Years and Years, that was just two years ago. One would have thought that Russell T. Davies (Doctor Who, Banana) would rest a little before concocting us a new masterpiece. It was not knowing him well. He, therefore, reiterates with It’s A Sin, a five-part drama broadcast on Channel 4 that follows a group of LGBTQ + friends and allies facing the arrival of AIDS in their lifestyle, combining sex, partying, and personal ambitions.
We follow Olly Alexander, singer of the group Years and Years, who finds here a role to his excess, that of Ritchie, a young gay newcomer to London. From the first seconds, it becomes our prism for the next five episodes. He will experience the liberation that the discovery of his sexuality allows, he will form around him a flamboyant community and will see it decompose in the face of the threat of AIDS.
From Years and Years (the series this time), we also find Lydia West here playing Jill, a young actress in the making who will carry as banner solidarity and generosity in the face of adversity. If her journey is little explored, it is because she devotes herself almost entirely to her friends, those who laugh and dance as well as those who struggle and die.
Years and years, again. It’s A Sin does not pierce the veil of the future, but focuses on a decisive decade for the gay community in particular. Gradually, the party that characterizes the group of friends turns black as AIDS emerges and takes hold in common opinion as a punitive disease for dissolute sex life. It is therefore extremely interesting and relevant to show that these prejudices are not limited only to heterosexuals and to the somewhat bigoted media, but have long had trouble with the community itself.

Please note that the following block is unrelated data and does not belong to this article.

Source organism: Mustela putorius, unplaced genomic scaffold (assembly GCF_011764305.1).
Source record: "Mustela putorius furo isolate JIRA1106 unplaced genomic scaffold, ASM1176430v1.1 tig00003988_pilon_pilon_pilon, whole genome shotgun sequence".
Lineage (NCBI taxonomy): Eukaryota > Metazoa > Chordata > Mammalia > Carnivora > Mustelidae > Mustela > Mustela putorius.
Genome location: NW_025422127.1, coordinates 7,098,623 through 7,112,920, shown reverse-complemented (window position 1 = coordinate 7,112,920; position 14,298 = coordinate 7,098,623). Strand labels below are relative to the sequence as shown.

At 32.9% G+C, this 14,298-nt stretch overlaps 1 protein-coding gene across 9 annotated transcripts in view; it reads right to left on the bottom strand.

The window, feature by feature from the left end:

It’s A Sin is a confrontation of looks on the same question. Ritchie is the catalyst, he who advocates a life without constraints in front of a dumbfounded spectator (the great pedagogical scene in episode 2), he who shamefully hides his condition from his loved ones, he who finds himself back to the wall and his family in the last episode. This then adds even more complexity to his approach when his mother (masterful Keeley Hawes) tries to get around the issue and sort out what she sees as a simple problem in her way. His relentlessness is overwhelming as we know, we, but also the LGBTQ + characters on screen, of the dire and inescapable fate that awaits his son.
But Russell T. Davis pulls off a real magic trick: to turn a serious subject into an optimistic (or at least positive) series in which the real come to intrude little by little. Of course, illness and death are components that increasingly gray the episodes, but there is always hope, a dance, a part of the legs in the air to show us that behind, it lives. This is mainly due to this band and its colorful personalities (Roscoe, this queen) carrying essential light in that darkness. In this, the last sequence, which therefore follows a tragedy for them, stands out as a ray of sunshine, a bridge to the future. And it’s beautiful.
It’s A Sin has everything to be great and it is. From music to directing, from actors to writing, it is above all a reminder that you need joy in misfortune, that you need friends in difficulty, that you need series to tell. It’s an incredible fictional gesture, one that brandishes and leaves you with a heavy heart, but better.
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